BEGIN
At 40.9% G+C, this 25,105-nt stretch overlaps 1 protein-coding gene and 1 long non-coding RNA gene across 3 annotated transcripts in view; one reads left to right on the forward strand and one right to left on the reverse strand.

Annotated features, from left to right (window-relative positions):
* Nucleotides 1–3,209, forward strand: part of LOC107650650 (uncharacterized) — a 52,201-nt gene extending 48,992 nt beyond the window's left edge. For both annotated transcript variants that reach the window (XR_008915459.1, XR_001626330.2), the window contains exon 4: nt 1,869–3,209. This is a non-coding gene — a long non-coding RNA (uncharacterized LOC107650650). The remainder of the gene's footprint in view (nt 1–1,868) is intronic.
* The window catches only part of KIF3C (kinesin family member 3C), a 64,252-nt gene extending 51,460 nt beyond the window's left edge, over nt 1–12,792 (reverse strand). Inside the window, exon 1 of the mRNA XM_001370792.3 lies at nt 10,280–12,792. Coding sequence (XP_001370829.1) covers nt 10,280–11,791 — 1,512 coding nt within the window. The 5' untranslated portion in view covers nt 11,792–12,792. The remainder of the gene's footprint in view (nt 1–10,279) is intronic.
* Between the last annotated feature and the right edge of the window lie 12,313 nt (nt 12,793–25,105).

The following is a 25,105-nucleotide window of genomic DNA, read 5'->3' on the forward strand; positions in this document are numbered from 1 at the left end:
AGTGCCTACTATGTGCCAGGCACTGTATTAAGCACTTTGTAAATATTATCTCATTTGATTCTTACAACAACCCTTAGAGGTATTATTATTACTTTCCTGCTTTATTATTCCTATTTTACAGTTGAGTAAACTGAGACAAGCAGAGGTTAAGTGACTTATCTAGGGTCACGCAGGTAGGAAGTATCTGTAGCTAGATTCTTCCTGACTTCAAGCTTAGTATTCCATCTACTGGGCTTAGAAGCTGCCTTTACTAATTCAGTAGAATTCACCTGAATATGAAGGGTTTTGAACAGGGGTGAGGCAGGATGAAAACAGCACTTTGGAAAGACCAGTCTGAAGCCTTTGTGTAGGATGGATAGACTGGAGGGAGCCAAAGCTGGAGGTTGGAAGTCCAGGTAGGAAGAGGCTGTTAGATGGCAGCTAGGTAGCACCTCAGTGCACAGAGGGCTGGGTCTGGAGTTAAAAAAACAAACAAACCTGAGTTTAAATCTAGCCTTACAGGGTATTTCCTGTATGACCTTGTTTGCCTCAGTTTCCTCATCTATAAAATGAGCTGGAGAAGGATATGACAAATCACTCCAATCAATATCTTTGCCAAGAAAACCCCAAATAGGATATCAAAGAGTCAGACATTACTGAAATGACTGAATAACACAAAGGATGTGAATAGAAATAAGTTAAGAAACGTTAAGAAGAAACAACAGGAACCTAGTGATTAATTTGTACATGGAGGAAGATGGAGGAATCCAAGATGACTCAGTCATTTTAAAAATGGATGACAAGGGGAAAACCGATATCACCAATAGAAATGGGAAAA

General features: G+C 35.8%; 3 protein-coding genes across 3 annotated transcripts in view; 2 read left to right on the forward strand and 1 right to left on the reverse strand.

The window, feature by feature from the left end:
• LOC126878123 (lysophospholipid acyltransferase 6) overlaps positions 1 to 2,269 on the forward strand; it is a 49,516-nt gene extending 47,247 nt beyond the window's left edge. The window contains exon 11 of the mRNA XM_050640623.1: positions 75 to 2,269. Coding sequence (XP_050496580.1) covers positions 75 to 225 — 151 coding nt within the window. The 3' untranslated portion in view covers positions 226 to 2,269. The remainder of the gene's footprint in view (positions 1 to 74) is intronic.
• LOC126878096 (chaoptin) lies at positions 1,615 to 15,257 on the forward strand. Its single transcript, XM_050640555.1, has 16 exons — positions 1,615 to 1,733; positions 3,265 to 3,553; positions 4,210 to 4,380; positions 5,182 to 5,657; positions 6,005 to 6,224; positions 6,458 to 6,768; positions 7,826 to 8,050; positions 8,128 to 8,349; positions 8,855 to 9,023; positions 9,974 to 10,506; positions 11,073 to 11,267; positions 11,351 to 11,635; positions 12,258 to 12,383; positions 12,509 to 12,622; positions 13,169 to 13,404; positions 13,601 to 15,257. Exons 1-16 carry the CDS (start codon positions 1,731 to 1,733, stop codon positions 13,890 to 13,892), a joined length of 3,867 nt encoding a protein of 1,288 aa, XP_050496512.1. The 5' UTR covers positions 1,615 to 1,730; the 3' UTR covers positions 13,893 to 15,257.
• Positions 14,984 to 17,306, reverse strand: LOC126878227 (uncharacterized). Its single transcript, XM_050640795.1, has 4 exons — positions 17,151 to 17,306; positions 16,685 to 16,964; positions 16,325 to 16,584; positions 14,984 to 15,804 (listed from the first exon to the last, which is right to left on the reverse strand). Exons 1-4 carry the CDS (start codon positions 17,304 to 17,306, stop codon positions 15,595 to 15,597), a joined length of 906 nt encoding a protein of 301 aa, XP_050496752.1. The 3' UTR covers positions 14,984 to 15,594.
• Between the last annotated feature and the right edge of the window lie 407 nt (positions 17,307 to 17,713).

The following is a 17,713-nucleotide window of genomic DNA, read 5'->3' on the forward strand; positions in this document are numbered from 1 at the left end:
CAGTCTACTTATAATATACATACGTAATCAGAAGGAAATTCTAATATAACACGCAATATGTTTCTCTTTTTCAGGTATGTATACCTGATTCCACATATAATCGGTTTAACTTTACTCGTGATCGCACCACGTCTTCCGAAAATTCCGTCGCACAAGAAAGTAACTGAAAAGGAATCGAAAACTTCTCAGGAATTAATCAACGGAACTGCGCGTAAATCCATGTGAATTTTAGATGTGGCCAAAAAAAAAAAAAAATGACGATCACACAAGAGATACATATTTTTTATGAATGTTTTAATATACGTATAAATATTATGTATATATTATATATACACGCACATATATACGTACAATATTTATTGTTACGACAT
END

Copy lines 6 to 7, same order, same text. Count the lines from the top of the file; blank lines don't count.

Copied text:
The following is a 25,105-nucleotide window of genomic DNA, read 5'->3' on the forward strand; positions in this document are numbered from 1 at the left end:
AGTGCCTACTATGTGCCAGGCACTGTATTAAGCACTTTGTAAATATTATCTCATTTGATTCTTACAACAACCCTTAGAGGTATTATTATTACTTTCCTGCTTTATTATTCCTATTTTACAGTTGAGTAAACTGAGACAAGCAGAGGTTAAGTGACTTATCTAGGGTCACGCAGGTAGGAAGTATCTGTAGCTAGATTCTTCCTGACTTCAAGCTTAGTATTCCATCTACTGGGCTTAGAAGCTGCCTTTACTAATTCAGTAGAATTCACCTGAATATGAAGGGTTTTGAACAGGGGTGAGGCAGGATGAAAACAGCACTTTGGAAAGACCAGTCTGAAGCCTTTGTGTAGGATGGATAGACTGGAGGGAGCCAAAGCTGGAGGTTGGAAGTCCAGGTAGGAAGAGGCTGTTAGATGGCAGCTAGGTAGCACCTCAGTGCACAGAGGGCTGGGTCTGGAGTTAAAAAAACAAACAAACCTGAGTTTAAATCTAGCCTTACAGGGTATTTCCTGTATGACCTTGTTTGCCTCAGTTTCCTCATCTATAAAATGAGCTGGAGAAGGATATGACAAATCACTCCAATCAATATCTTTGCCAAGAAAACCCCAAATAGGATATCAAAGAGTCAGACATTACTGAAATGACTGAATAACACAAAGGATGTGAATAGAAATAAGTTAAGAAACGTTAAGAAGAAACAACAGGAACCTAGTGATTAATTTGTACATGGAGGAAGATGGAGGAATCCAAGATGACTCAGTCATTTTAAAAATGGATGACAAGGGGAAAACCGATATCACCAATAGAAATGGGAAAA